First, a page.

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subsequences!

     
11:45 am on Dec 4, 2008 (gmt 0)

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I have a long string of letters, in this, case DNA. My intention is to find particular start triplets to begin and stp triplets to end the strings in the subsequence.the substring within these starts and stops triplets(with start and stop riplets inclusive) are then kept in an array in array.

For example my $string = "ATGAAAGTGAAAGGGAAAGGGGTGAGTGGGGGCGGGTTGGGTATTGGTTGGAAATAA"
should produce the substrings below and stored in an array

@whatever =("ATGAAAGTGAAAGGGAAAGGGGTGAGTGGGGGCGGGTTGGGTATTGGTTGGAAATAA",
"GTGAAAGGGAAAGGGGTGAGTGGGGGCGGGTTGGGTGGTTGGAAATAA",
"ATTGGTTGGAAATAA");

I have this as part of my entire code as my best effort:

while ($seq =~ m/ATG¦TTG¦CTG¦ATT¦CTA¦GTG¦ATT/gi){
my $matchPosition = pos($seq) - 3;
if (($matchPosition % 3) == 0) {
push (@startsRF1, $matchPosition);
}


while ($seq =~ m/TAG¦TAA¦TGA/gi){
my $matchPosition = pos($seq);
if (($matchPosition % 3) == 0) {
push (@stopsRF1, $matchPosition);
}

my $codonRange = "";
my $startPosition = 0;
my $stopPosition = 0;

@startsRF1 = reverse(@startsRF1);
@stopsRF1 = reverse(@stopsRF1);
while (scalar(@startsRF1) > 0) {
$codonRange = "";
$startPosition = pop(@startsRF1);
if ($startPosition < $stopPosition) {
next;
}

my $ORFseq = "";

while (scalar(@stopsRF1) > 0) {
$stopPosition = pop(@stopsRF1);
if ($stopPosition > $startPosition) {

my $difF = $stopPosition - $startPosition;
$ORFseq = substr($seq, $startPosition,(length($seq)-(length($seq)-$difF)));
push (@arrayOfORFs, $ORFseq);

}

5:02 pm on Dec 4, 2008 (gmt 0)

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my question is what does this have to do with web analytics or tracking/logging?
2:33 pm on Dec 11, 2008 (gmt 0)

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So I moved thios thread... but if it isn't perl, I apologize! I figured the perl guys in here would read this like I read the morning paper.
7:53 pm on Dec 11, 2008 (gmt 0)

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if it looks hard to read, it's usually perl ;)

I'm not sure if I got your idea completely, because my try reaches different results then you give in your post.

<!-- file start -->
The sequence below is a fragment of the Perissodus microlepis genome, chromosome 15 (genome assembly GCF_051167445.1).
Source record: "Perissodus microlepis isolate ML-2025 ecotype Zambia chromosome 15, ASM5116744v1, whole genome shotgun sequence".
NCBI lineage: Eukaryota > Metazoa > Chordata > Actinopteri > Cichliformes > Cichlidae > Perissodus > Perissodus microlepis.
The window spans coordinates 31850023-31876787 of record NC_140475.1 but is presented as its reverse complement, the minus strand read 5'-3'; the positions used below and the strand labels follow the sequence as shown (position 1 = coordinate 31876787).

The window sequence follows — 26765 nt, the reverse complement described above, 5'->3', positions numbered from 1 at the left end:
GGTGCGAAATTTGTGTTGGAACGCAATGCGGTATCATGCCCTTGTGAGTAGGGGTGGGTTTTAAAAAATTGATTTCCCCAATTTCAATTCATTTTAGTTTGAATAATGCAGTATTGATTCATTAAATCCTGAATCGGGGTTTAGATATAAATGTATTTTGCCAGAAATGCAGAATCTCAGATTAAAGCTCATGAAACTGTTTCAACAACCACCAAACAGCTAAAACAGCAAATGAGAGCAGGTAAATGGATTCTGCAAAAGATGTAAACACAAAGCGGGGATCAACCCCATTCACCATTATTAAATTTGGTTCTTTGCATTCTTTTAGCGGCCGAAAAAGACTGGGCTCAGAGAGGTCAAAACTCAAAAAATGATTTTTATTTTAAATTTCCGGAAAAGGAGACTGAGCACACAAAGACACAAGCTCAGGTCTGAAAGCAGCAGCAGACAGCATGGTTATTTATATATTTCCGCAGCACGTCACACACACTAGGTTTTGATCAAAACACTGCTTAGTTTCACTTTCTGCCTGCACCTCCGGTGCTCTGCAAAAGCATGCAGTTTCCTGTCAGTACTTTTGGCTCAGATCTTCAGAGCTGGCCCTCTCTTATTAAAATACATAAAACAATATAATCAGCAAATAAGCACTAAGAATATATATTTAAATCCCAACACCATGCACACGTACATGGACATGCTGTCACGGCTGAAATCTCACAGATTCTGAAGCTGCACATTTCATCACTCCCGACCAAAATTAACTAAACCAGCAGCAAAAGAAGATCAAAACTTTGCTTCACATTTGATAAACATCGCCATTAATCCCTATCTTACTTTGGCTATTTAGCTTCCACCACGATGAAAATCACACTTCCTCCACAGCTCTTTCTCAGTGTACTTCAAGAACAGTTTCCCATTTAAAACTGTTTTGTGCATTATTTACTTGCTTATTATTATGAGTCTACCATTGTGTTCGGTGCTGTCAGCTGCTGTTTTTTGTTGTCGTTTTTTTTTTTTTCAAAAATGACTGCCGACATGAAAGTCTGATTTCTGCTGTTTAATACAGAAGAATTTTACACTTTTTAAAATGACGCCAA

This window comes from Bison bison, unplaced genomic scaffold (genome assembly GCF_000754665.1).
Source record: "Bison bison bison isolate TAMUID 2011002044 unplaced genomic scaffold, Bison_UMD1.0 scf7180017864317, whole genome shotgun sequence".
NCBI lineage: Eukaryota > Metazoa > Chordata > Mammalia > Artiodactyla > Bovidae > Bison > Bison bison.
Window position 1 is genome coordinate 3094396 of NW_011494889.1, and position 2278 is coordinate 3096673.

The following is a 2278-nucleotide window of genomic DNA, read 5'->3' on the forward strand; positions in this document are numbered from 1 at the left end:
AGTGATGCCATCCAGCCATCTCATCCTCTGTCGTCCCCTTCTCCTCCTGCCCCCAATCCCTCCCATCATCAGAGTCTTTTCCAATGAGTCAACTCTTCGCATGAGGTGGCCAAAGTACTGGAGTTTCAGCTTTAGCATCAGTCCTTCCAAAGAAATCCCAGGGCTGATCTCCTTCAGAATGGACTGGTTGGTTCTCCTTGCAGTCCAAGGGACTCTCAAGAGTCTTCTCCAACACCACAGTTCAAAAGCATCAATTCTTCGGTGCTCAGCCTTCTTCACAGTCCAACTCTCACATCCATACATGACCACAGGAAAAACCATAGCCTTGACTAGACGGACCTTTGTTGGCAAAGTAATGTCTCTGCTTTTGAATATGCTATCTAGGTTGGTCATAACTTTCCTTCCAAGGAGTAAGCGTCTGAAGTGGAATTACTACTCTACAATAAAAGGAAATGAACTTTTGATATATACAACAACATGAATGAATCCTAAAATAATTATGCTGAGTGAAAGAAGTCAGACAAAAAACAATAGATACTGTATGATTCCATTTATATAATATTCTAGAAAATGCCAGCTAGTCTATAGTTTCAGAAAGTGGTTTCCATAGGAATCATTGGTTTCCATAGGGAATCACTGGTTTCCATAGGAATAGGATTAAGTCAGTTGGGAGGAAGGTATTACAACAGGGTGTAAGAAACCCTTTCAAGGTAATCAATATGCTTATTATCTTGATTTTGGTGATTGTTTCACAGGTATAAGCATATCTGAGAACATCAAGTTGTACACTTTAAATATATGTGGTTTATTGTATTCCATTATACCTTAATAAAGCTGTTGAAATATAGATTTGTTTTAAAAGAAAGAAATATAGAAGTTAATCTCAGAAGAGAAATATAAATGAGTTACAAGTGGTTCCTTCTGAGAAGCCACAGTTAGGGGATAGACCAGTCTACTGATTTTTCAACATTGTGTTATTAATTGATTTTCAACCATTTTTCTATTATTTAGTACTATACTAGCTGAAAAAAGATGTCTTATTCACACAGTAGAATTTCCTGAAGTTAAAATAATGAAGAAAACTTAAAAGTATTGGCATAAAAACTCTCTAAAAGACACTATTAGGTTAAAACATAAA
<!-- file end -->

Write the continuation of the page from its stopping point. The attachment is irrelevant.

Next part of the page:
use strict;
my $string = "ATGAAAGTGAAAGGGAAAGGGGTGAGTGGGGGCGGGTTGGGTATTGGTTGGAAATAA";
my @array = ();
my @starts = qw(ATG TTG CTG ATT CTA GTG);
my @stops = qw(TAG TAA TGA);
for my $start (@starts)
{
for my $stop (@stops)
{
while($string =~ m/$start(.*)$stop/g)
{
push @array, $start . $1 . $stop;
}

}
}

print join("\n", @array);

results in

ATGAAAGTGAAAGGGAAAGGGGTGAGTGGGGGCGGGTTGGGTATTGGTTGGAAATAA
ATGAAAGTGAAAGGGAAAGGGGTGA
TTGGGTATTGGTTGGAAATAA
ATTGGTTGGAAATAA
GTGAAAGGGAAAGGGGTGAGTGGGGGCGGGTTGGGTATTGGTTGGAAATAA
GTGAAAGGGAAAGGGGTGA

but maybe I got something wrong, I've never been into the Bio-Stuff.

If that's not what you needed, please elaborate for a guy who knows he should have DNA somewhere in his body but not much more than that.

Also, did you check the modules available at cpan? I hear there are quite a few for dealing with DNA. Maybe one of these can do the job much cleaner: [search.cpan.org...]

9:15 am on Dec 18, 2008 (gmt 0)

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ok Thanks. Can you offer any hints to this line of code:

I have a sting of letters and would like to use regex to check the availabilty of these letters in a text.

bbbb either cg or gc or cc or gg then followed by a t. So the regex should match any of 4 possiblities like either:

bbbbcgt or bbbbgct or bbbbcct or bbbbggt.

Regards,
Emmanuel

11:42 am on Dec 18, 2008 (gmt 0)

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you can use parentheses in regexps for two reasons: to catch parts of the match and work with it and to group things.

in your case, /bbbb(cg¦gc¦cc¦gg)t/ would work and, if the string is bbbbcgt, $1 would contain cg. the ¦ in the parentheses tells the regexp-machine that any one of those strings can match at this position.
if you don't need to know which of the four possibilites matched, you could also say /bbbb(?:cg¦gc¦cc¦gg)t/ to indicate that you just want to group them, not save them.

5:30 am on Dec 19, 2008 (gmt 0)

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welcome to WebmasterWorld [webmasterworld.com], Emmanuel !

you should learn the basics of regular expressions:
[perldoc.perl.org...]

the knowlege is essential to perl and can be transferred to many other disciplines.

 

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